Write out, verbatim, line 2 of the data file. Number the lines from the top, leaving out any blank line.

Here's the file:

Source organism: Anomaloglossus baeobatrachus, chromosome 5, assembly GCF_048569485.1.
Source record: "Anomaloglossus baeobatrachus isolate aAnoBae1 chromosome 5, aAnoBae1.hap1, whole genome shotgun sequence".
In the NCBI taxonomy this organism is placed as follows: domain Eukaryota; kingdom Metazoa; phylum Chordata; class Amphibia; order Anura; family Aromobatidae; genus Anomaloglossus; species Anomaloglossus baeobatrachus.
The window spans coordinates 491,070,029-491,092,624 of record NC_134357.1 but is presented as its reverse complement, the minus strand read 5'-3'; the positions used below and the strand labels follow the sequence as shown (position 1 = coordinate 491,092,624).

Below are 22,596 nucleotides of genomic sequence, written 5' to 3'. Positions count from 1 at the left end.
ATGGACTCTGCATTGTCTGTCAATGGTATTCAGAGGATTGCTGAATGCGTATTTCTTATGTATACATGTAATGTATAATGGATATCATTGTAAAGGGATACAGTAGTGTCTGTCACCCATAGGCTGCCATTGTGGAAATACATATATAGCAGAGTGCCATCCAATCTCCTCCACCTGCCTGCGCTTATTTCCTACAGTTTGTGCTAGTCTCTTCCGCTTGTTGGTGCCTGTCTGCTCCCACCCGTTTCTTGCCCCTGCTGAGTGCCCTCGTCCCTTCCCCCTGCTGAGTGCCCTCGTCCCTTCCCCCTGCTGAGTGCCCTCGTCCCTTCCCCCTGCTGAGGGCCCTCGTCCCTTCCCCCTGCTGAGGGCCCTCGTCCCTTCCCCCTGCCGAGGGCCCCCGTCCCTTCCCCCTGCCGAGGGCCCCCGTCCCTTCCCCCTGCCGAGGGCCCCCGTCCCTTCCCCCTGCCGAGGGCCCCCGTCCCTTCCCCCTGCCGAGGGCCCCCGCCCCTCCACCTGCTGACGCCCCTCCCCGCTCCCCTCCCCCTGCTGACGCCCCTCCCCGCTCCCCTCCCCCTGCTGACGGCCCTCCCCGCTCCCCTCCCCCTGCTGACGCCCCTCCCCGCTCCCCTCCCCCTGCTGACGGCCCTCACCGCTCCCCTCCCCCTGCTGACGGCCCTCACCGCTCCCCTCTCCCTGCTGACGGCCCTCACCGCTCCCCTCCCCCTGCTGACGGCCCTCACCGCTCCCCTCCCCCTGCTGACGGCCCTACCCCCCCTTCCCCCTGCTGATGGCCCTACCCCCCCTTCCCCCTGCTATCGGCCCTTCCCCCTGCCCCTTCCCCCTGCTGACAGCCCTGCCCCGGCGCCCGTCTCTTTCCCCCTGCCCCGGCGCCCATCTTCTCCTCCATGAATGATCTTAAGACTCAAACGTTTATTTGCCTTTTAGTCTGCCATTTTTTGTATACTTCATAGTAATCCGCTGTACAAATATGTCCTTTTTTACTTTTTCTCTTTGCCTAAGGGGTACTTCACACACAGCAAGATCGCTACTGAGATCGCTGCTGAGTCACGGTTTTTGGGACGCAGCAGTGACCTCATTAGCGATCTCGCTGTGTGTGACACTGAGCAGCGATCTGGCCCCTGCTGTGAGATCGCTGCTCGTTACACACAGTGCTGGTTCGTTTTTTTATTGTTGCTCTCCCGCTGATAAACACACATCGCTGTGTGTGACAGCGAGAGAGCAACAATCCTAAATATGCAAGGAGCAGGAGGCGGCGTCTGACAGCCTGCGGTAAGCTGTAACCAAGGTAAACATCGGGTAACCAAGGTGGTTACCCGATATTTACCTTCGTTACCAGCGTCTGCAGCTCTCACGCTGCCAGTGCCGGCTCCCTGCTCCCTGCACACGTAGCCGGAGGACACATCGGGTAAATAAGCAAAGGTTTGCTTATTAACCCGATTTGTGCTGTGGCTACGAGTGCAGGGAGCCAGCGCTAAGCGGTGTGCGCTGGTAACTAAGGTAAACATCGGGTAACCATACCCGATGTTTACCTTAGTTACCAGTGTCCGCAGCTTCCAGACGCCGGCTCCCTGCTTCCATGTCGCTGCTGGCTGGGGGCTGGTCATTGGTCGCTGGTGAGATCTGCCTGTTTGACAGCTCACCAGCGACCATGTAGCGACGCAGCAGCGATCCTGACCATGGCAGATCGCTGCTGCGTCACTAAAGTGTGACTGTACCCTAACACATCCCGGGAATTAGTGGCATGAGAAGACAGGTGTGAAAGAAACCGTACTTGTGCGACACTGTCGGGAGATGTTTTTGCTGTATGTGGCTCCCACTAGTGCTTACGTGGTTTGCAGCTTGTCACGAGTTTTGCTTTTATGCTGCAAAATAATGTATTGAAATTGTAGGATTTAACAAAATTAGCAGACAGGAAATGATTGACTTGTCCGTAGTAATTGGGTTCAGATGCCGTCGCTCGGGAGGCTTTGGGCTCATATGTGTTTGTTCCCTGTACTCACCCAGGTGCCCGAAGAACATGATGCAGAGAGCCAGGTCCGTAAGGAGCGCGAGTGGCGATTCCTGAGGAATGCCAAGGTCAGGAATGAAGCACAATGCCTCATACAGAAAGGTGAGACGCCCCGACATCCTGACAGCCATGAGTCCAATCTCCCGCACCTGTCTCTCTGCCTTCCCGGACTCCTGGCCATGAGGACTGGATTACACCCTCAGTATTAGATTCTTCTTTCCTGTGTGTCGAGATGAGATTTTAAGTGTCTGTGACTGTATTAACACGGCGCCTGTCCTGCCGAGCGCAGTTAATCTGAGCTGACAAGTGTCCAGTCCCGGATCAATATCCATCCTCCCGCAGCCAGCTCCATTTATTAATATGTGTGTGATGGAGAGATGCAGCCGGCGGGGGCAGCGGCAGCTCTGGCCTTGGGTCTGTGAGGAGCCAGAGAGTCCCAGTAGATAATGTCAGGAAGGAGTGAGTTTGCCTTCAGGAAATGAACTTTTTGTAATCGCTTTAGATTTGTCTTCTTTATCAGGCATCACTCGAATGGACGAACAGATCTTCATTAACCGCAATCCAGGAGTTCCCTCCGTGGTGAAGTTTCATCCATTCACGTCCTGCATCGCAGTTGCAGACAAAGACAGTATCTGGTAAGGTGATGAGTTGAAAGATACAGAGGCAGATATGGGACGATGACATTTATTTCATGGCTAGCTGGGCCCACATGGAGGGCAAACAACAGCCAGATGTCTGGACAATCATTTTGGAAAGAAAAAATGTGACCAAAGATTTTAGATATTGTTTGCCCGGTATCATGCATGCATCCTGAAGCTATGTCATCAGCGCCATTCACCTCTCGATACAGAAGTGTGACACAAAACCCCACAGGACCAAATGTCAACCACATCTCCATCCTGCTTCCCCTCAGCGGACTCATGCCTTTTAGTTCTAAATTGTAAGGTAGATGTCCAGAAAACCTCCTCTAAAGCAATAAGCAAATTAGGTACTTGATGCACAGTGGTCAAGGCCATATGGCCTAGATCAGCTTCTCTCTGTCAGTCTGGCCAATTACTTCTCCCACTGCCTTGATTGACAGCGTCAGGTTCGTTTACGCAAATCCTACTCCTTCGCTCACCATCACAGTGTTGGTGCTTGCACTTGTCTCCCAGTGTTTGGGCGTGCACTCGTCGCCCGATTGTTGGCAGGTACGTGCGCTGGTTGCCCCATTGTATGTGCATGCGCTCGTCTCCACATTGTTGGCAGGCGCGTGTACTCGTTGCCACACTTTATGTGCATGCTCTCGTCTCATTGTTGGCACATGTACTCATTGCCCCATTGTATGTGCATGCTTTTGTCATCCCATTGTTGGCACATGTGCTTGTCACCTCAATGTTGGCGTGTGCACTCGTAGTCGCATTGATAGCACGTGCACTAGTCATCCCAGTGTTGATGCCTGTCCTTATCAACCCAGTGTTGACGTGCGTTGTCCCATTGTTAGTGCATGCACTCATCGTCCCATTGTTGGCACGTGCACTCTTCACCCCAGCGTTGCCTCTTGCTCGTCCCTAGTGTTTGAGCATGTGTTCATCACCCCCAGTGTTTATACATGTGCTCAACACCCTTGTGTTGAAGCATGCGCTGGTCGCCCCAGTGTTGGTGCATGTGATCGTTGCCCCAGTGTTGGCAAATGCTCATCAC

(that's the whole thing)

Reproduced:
Source record: "Anomaloglossus baeobatrachus isolate aAnoBae1 chromosome 5, aAnoBae1.hap1, whole genome shotgun sequence".